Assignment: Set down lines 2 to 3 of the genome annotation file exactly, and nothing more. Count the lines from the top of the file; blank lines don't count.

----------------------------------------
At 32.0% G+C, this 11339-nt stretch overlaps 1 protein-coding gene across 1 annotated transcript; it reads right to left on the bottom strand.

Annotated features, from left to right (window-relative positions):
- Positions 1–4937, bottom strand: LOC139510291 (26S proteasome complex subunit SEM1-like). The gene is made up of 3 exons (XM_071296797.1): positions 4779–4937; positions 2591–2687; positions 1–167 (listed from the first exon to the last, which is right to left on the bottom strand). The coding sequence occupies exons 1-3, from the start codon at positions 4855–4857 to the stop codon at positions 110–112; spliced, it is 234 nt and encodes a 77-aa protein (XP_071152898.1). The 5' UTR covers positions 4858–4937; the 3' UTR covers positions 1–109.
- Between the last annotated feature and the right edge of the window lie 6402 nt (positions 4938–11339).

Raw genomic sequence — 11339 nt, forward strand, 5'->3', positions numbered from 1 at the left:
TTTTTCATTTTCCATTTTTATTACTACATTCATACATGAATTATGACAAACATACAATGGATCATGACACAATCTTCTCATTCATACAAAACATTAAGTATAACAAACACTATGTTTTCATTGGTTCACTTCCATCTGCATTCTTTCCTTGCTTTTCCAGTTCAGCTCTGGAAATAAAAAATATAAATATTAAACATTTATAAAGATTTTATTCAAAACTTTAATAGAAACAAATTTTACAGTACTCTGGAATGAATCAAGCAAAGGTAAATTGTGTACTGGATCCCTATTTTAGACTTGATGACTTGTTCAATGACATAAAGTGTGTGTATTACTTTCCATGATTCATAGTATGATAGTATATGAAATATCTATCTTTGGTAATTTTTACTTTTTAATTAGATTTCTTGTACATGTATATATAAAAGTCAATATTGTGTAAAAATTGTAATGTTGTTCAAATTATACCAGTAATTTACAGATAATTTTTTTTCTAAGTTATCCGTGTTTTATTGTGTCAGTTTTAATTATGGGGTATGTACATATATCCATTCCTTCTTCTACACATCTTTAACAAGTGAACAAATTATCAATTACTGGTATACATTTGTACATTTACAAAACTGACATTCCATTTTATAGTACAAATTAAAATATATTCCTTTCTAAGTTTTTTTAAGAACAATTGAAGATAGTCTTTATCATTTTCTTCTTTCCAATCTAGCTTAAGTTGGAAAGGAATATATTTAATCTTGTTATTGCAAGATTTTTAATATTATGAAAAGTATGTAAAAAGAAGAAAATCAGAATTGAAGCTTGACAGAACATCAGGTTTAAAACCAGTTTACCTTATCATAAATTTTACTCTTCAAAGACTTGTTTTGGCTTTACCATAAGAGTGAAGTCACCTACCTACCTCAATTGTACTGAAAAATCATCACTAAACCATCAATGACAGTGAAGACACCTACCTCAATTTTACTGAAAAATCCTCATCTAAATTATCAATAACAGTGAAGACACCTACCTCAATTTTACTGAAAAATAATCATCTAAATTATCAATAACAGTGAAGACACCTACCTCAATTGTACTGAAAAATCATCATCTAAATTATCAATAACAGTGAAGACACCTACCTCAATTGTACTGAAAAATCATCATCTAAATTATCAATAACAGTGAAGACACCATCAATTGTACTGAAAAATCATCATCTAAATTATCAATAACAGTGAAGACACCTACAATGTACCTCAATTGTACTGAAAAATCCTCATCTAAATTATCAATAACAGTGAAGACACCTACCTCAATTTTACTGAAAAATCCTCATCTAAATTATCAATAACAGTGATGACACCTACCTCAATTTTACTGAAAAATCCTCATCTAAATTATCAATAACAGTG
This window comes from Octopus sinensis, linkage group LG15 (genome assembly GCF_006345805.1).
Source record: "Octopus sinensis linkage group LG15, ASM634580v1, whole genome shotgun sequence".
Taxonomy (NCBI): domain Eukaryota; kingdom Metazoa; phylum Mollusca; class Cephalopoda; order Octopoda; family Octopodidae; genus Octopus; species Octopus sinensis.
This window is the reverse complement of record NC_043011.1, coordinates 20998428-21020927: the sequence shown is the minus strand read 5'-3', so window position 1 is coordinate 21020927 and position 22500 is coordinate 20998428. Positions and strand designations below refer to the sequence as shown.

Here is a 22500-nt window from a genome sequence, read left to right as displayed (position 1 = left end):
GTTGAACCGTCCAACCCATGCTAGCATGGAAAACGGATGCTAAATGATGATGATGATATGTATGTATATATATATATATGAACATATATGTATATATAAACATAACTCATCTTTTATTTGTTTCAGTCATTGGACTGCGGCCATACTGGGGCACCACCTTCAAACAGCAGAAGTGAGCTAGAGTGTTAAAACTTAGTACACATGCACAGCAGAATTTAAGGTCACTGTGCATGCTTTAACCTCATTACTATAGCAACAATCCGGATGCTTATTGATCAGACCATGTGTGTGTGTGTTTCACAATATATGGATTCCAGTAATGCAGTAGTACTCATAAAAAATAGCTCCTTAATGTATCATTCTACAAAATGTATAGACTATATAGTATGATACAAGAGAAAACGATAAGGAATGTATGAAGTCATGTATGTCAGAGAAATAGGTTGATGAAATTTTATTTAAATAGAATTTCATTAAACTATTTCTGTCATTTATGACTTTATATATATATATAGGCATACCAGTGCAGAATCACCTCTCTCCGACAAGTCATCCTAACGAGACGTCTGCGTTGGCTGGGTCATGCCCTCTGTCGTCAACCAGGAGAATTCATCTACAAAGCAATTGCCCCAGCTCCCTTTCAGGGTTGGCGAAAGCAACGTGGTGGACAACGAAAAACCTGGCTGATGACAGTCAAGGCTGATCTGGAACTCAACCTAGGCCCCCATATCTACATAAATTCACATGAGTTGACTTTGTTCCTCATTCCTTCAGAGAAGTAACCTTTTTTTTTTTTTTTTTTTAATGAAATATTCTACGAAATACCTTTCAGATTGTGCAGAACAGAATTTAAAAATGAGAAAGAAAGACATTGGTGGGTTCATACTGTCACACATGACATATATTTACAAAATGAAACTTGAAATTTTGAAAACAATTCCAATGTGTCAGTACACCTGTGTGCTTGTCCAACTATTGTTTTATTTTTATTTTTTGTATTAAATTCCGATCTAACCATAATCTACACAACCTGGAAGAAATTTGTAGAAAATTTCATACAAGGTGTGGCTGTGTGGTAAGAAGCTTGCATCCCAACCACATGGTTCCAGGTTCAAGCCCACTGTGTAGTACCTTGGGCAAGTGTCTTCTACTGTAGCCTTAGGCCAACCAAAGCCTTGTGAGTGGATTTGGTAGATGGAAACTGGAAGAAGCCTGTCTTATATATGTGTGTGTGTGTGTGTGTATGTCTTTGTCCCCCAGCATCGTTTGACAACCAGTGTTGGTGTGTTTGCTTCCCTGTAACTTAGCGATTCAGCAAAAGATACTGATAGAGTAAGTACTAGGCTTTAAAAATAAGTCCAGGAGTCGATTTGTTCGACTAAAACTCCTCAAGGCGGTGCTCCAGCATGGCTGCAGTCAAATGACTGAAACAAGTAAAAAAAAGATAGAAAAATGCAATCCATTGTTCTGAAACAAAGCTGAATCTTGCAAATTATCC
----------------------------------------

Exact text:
Annotated features, from left to right (window-relative positions):
- Positions 1–4937, bottom strand: LOC139510291 (26S proteasome complex subunit SEM1-like). The gene is made up of 3 exons (XM_071296797.1): positions 4779–4937; positions 2591–2687; positions 1–167 (listed from the first exon to the last, which is right to left on the bottom strand). The coding sequence occupies exons 1-3, from the start codon at positions 4855–4857 to the stop codon at positions 110–112; spliced, it is 234 nt and encodes a 77-aa protein (XP_071152898.1). The 5' UTR covers positions 4858–4937; the 3' UTR covers positions 1–109.